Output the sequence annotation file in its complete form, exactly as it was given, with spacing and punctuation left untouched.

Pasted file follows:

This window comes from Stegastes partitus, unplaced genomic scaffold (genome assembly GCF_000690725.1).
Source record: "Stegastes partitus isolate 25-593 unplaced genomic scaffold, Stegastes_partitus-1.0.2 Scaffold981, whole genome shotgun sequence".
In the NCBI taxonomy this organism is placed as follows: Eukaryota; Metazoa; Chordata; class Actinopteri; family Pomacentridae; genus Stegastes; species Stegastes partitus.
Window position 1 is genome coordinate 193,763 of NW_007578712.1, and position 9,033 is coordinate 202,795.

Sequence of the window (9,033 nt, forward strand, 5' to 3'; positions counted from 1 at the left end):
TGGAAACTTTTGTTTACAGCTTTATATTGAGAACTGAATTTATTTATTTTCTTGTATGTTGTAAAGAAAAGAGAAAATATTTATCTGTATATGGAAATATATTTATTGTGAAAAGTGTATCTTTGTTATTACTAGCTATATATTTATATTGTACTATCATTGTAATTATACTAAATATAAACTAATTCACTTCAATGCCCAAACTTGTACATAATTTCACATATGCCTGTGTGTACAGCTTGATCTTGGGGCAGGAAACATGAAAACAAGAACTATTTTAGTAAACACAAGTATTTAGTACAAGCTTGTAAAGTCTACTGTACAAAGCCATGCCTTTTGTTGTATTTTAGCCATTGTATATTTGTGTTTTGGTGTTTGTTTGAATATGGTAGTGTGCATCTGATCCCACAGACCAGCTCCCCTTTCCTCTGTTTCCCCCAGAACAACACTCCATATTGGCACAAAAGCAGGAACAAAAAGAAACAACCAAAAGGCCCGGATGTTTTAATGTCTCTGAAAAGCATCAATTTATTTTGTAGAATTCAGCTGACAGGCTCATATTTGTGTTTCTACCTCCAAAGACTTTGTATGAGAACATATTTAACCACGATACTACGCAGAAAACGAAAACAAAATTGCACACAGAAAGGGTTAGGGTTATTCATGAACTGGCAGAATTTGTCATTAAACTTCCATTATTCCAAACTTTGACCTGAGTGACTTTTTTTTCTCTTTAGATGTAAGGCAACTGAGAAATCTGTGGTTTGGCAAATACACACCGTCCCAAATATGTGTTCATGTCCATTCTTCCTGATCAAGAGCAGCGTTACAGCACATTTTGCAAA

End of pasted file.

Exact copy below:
This window comes from Stegastes partitus, unplaced genomic scaffold (genome assembly GCF_000690725.1).
Source record: "Stegastes partitus isolate 25-593 unplaced genomic scaffold, Stegastes_partitus-1.0.2 Scaffold981, whole genome shotgun sequence".
In the NCBI taxonomy this organism is placed as follows: Eukaryota; Metazoa; Chordata; class Actinopteri; family Pomacentridae; genus Stegastes; species Stegastes partitus.
Window position 1 is genome coordinate 193,763 of NW_007578712.1, and position 9,033 is coordinate 202,795.

Sequence of the window (9,033 nt, forward strand, 5' to 3'; positions counted from 1 at the left end):
TGGAAACTTTTGTTTACAGCTTTATATTGAGAACTGAATTTATTTATTTTCTTGTATGTTGTAAAGAAAAGAGAAAATATTTATCTGTATATGGAAATATATTTATTGTGAAAAGTGTATCTTTGTTATTACTAGCTATATATTTATATTGTACTATCATTGTAATTATACTAAATATAAACTAATTCACTTCAATGCCCAAACTTGTACATAATTTCACATATGCCTGTGTGTACAGCTTGATCTTGGGGCAGGAAACATGAAAACAAGAACTATTTTAGTAAACACAAGTATTTAGTACAAGCTTGTAAAGTCTACTGTACAAAGCCATGCCTTTTGTTGTATTTTAGCCATTGTATATTTGTGTTTTGGTGTTTGTTTGAATATGGTAGTGTGCATCTGATCCCACAGACCAGCTCCCCTTTCCTCTGTTTCCCCCAGAACAACACTCCATATTGGCACAAAAGCAGGAACAAAAAGAAACAACCAAAAGGCCCGGATGTTTTAATGTCTCTGAAAAGCATCAATTTATTTTGTAGAATTCAGCTGACAGGCTCATATTTGTGTTTCTACCTCCAAAGACTTTGTATGAGAACATATTTAACCACGATACTACGCAGAAAACGAAAACAAAATTGCACACAGAAAGGGTTAGGGTTATTCATGAACTGGCAGAATTTGTCATTAAACTTCCATTATTCCAAACTTTGACCTGAGTGACTTTTTTTTCTCTTTAGATGTAAGGCAACTGAGAAATCTGTGGTTTGGCAAATACACACCGTCCCAAATATGTGTTCATGTCCATTCTTCCTGATCAAGAGCAGCGTTACAGCACATTTTGCAAA